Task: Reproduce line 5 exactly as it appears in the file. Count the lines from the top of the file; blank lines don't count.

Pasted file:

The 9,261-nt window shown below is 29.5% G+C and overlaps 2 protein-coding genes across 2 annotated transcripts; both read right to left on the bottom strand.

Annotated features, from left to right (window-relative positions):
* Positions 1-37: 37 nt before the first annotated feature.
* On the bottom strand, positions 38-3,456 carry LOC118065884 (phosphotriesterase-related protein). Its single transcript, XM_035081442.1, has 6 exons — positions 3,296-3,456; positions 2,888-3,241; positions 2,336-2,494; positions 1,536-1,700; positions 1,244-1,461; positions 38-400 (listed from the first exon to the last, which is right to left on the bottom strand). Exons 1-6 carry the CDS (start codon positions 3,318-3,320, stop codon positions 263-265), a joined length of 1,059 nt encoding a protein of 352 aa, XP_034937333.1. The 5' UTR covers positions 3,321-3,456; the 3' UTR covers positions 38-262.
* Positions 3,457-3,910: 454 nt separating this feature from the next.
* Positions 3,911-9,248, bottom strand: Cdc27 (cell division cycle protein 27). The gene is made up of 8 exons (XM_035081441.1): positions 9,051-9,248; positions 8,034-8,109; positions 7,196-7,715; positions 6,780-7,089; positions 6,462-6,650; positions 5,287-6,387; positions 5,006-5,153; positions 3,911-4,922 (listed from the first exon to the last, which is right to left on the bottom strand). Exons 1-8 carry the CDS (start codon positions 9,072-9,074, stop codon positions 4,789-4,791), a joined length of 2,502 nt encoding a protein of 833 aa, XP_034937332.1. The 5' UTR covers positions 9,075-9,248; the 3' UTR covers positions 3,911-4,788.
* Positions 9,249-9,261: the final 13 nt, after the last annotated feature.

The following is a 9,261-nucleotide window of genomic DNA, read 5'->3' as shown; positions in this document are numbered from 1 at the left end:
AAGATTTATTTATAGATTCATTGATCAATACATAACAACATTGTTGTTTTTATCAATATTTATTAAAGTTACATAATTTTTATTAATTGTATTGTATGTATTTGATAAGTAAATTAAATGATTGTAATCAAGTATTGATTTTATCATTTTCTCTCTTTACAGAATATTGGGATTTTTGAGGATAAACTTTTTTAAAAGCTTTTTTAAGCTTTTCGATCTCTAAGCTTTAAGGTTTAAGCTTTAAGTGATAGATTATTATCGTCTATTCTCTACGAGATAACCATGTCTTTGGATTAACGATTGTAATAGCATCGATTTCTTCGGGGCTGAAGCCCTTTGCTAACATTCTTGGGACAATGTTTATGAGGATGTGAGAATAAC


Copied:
* Positions 3,457-3,910: 454 nt separating this feature from the next.